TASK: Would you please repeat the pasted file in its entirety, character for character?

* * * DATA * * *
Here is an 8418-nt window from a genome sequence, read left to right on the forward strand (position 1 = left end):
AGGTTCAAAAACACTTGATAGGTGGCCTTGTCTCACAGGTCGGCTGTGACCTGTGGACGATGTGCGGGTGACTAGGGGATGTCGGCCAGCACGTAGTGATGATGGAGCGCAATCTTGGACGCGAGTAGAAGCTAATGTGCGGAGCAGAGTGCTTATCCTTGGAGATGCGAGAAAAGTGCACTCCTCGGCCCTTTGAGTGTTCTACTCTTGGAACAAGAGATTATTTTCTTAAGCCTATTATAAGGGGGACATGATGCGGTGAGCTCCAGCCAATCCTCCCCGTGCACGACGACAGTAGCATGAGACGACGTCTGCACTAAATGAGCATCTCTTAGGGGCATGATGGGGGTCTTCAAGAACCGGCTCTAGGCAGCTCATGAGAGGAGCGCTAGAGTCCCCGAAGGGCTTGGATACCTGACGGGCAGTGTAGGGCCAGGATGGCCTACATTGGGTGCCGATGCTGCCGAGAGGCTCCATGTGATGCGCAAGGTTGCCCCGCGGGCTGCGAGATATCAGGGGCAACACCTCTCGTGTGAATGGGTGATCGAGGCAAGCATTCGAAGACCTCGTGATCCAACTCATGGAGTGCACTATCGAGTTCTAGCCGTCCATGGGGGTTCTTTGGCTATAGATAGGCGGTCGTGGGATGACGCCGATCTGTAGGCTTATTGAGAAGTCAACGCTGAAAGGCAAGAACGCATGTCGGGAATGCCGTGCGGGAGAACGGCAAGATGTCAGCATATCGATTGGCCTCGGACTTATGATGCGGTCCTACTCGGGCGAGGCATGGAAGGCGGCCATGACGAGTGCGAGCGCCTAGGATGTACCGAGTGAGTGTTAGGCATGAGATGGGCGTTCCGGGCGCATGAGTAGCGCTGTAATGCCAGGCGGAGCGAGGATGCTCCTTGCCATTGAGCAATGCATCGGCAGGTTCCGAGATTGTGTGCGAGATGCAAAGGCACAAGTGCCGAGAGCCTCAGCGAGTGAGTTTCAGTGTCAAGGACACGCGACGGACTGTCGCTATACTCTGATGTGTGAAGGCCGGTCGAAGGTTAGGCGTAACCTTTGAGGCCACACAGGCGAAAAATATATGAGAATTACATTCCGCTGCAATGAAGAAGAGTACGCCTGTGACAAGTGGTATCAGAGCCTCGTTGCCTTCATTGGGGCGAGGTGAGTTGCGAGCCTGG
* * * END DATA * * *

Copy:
Here is an 8418-nt window from a genome sequence, read left to right on the forward strand (position 1 = left end):
AGGTTCAAAAACACTTGATAGGTGGCCTTGTCTCACAGGTCGGCTGTGACCTGTGGACGATGTGCGGGTGACTAGGGGATGTCGGCCAGCACGTAGTGATGATGGAGCGCAATCTTGGACGCGAGTAGAAGCTAATGTGCGGAGCAGAGTGCTTATCCTTGGAGATGCGAGAAAAGTGCACTCCTCGGCCCTTTGAGTGTTCTACTCTTGGAACAAGAGATTATTTTCTTAAGCCTATTATAAGGGGGACATGATGCGGTGAGCTCCAGCCAATCCTCCCCGTGCACGACGACAGTAGCATGAGACGACGTCTGCACTAAATGAGCATCTCTTAGGGGCATGATGGGGGTCTTCAAGAACCGGCTCTAGGCAGCTCATGAGAGGAGCGCTAGAGTCCCCGAAGGGCTTGGATACCTGACGGGCAGTGTAGGGCCAGGATGGCCTACATTGGGTGCCGATGCTGCCGAGAGGCTCCATGTGATGCGCAAGGTTGCCCCGCGGGCTGCGAGATATCAGGGGCAACACCTCTCGTGTGAATGGGTGATCGAGGCAAGCATTCGAAGACCTCGTGATCCAACTCATGGAGTGCACTATCGAGTTCTAGCCGTCCATGGGGGTTCTTTGGCTATAGATAGGCGGTCGTGGGATGACGCCGATCTGTAGGCTTATTGAGAAGTCAACGCTGAAAGGCAAGAACGCATGTCGGGAATGCCGTGCGGGAGAACGGCAAGATGTCAGCATATCGATTGGCCTCGGACTTATGATGCGGTCCTACTCGGGCGAGGCATGGAAGGCGGCCATGACGAGTGCGAGCGCCTAGGATGTACCGAGTGAGTGTTAGGCATGAGATGGGCGTTCCGGGCGCATGAGTAGCGCTGTAATGCCAGGCGGAGCGAGGATGCTCCTTGCCATTGAGCAATGCATCGGCAGGTTCCGAGATTGTGTGCGAGATGCAAAGGCACAAGTGCCGAGAGCCTCAGCGAGTGAGTTTCAGTGTCAAGGACACGCGACGGACTGTCGCTATACTCTGATGTGTGAAGGCCGGTCGAAGGTTAGGCGTAACCTTTGAGGCCACACAGGCGAAAAATATATGAGAATTACATTCCGCTGCAATGAAGAAGAGTACGCCTGTGACAAGTGGTATCAGAGCCTCGTTGCCTTCATTGGGGCGAGGTGAGTTGCGAGCCTGG